NJ Cannabis Media -
November 26, 2018

10 questions about the future of marijuana in N.J.

Written by Marc Schwarz
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Photo Credit: MARC SCHWARZ

The hearings were held, the bills were voted on in committee. But there’s still a lot we don’t know about the future of the cannabis legislation and industry in New Jersey.

Here are 10 questions we’ll be looking for answers to:

Q. Does the legalization bill have the votes to pass the full Senate and Assembly? The great unknown. It needs 21 votes in the Senate and 41 in the Assembly and most legislators have not committed one way or the other. How much this hearing shifted any opinions is also unknown.

Q. Will the governor sign it? The best guess is that if the bill lands on his desk, Governor Murphy will issue a conditional veto so that any issues – tax rates, the Cannabis Regulatory Commission – can be worked on. During an unrelated press conference Monday, Murphy said he was “encouraged that it’s moving in the right direction. It’s too early to tell as it relates to exactly the elements that ultimately are written there. We’ll see, but happy to see the progress.”

Q. With no set cap on the amount of licenses, how many will be issued? An earlier draft of S2703 called for a maximum of 218 licenses. The current language states that “the commission shall issue a sufficient number of Class 4 Retailer licenses to meet the market demands of the State. The same holds true for medical cannabis cultivators, manufacturers and dispensaries. The number, according to the legislation, will be “pursuant to need.” The commission will “periodically evaluate whether the number” of permits issued is “sufficient to meet the needs of qualifying patients in the State.” That means the commission has all the power – expect a cautious rollout.

Q. What happens to Jeff Brown and the Department of Health’s Medical Marijuana program? Brown, who is the assistant commissioner of health in charge of the medicinal marijuana program, has been widely praised by those in the industry. Several industry experts feel he is the ideal candidate to be the executive director of the Cannabis Regulatory Commission because of his knowledge and proven ability to expand the medical program.

Q. Do all businesses have to employ union labor? The bill calls for the commission to require all applicants – except for microbusinesses – “to submit an attestation signed by a bona fide labor organization stating that the applicant has entered into a labor peace agreement with such bona fide labor organization. … Failure to enter, or to make a good faith effort to enter, into a collective bargaining agreement within 200 days of the opening of a licensed cannabis establishment, other than an establishment that is a microbusiness, shall result in the suspension or revocation of the establishment’s license.”

Q. Who will be on the regulatory commission? We know the breakdown of the five members: a chairman appointed by the governor and approved by the Senate; two appointed by the governor; one recommended by the Senate president; and one recommended by the Assembly speaker. Who they will be, what industry experience (if any) they have and how they will work together will bear watching. At least one member “shall be a State representative of a national organization or State branch of a national organization with a stated mission of studying, advocating, or adjudicating against minority historical oppression, past and present discrimination, unemployment, poverty and income inequality, and other forms of social injustice or inequality.”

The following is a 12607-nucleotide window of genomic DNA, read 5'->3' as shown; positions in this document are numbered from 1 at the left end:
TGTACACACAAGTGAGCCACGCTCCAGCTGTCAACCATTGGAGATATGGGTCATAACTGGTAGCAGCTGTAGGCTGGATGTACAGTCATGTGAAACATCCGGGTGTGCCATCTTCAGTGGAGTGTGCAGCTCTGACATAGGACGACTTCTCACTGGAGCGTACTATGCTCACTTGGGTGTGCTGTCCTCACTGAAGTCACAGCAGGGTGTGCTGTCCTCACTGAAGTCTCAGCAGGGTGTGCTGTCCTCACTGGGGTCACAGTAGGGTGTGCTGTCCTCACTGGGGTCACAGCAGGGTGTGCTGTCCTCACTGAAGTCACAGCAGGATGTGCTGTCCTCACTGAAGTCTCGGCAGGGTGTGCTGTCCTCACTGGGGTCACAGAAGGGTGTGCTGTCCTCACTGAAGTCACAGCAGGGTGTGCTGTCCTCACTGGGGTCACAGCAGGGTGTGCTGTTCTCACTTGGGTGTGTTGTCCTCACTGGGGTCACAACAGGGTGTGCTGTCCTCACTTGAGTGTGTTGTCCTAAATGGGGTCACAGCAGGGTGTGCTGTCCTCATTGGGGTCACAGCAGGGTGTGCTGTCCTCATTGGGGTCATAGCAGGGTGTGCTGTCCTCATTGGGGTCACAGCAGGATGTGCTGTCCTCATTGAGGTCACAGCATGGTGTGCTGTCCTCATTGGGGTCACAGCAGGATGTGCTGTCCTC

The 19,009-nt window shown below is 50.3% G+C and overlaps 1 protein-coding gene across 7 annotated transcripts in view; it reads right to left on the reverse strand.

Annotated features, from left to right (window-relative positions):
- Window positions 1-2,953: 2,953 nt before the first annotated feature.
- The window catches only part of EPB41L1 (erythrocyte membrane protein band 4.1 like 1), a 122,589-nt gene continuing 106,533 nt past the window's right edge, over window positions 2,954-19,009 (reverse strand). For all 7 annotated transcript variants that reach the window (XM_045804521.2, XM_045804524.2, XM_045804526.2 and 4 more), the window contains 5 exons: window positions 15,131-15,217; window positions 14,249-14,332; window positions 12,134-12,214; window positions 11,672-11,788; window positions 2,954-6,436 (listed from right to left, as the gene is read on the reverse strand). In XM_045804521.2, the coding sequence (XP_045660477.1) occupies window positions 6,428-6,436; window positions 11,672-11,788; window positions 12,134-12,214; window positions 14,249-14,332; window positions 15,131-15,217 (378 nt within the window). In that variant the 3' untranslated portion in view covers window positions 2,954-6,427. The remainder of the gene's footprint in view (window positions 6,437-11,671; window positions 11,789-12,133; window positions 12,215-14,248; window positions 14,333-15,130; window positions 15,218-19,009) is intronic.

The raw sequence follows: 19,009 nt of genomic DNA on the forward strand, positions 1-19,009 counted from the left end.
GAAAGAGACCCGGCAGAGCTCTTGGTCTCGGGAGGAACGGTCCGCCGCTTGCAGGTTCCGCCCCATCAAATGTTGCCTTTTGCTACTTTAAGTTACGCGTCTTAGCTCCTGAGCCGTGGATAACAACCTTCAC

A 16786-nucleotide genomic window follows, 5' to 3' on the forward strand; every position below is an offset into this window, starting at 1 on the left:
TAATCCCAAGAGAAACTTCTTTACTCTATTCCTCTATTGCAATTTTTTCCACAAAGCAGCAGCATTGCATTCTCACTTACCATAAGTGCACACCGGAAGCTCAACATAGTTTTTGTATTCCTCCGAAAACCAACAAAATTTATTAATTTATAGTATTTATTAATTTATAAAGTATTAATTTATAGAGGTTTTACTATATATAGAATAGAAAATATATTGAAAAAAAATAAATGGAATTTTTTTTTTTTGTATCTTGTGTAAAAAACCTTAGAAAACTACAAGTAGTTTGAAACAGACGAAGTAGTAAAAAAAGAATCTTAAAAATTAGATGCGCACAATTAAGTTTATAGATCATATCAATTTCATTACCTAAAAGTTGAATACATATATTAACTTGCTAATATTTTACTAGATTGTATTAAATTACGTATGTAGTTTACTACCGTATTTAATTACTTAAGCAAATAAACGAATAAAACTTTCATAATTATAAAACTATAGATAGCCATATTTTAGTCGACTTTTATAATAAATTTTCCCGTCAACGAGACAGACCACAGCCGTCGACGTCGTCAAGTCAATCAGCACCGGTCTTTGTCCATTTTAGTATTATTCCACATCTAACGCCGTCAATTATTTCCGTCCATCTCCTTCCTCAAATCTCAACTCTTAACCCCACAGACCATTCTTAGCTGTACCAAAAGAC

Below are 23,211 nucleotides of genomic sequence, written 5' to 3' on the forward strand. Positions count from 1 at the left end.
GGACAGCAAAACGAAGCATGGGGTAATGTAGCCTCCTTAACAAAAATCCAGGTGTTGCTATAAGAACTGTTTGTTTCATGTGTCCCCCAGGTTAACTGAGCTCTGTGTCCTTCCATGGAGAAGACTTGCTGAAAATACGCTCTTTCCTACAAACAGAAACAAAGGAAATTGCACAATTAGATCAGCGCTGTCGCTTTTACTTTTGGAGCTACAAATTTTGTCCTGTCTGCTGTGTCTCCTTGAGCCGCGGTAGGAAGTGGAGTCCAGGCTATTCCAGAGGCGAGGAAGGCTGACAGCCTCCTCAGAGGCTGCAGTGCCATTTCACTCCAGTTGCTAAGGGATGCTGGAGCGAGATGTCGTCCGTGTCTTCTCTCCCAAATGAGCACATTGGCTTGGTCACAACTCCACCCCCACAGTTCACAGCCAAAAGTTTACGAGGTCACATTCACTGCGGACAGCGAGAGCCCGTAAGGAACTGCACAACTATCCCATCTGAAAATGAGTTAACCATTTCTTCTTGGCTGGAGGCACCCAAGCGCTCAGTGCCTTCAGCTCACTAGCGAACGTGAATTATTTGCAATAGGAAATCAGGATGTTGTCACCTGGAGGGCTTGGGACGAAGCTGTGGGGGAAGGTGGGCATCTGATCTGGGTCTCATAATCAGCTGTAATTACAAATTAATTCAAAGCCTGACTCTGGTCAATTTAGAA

Q. What does “in, but not a part of” mean? The legislation defines the Cannabis Regulatory Commission as “created in, but not of, the Department of the Treasury.” That means it’s similar to the New Jersey Turnpike Authority, which is an independent commission created in the Department of Transportation.

Q. What cities qualify as “impact zones” which have preference as locations in the application process? Newark, Elizabeth, Jersey City and Paterson qualify on population criteria – which is 120,000 or more. Other qualifiers are municipalities that rank “in the top 33 percent of local governmental entities in the State for marijuana or hashish-related arrests;”  have a crime index total of 1,000 or higher based upon the indexes listed in the most recently issued annual Uniform Crime Report; and have an annual unemployment rate that ranks in the top 15 percent.

Q. What’s a cannabis consumption area? It’s either an indoor or outdoor location operated by a retailer or alternative treatment center. The indoor must be “separate from the area in which retail sales of cannabis items or the dispensing of medical cannabis” and the exterior structure must be “on the same premises as the cannabis retailer or alternative treatment center, either separate from or connected to the retailer or center, at which cannabis items or medical cannabis either obtained from the retailer or center, or brought by a person to the consumption area, may be consumed.”

Q. What’s the tax revenue going to be used for? The bill calls for the 12 percent tax to be deposited into the Cannabis Regulatory and Expungement Aid Modernization Fund to pay for the commission’s operations as well as to defray costs of the expungement process. Any remaining revenue “shall be deposited in the State’s General Fund.” What the costs are and how much general revenue is produced are numbers that will be closely monitored.

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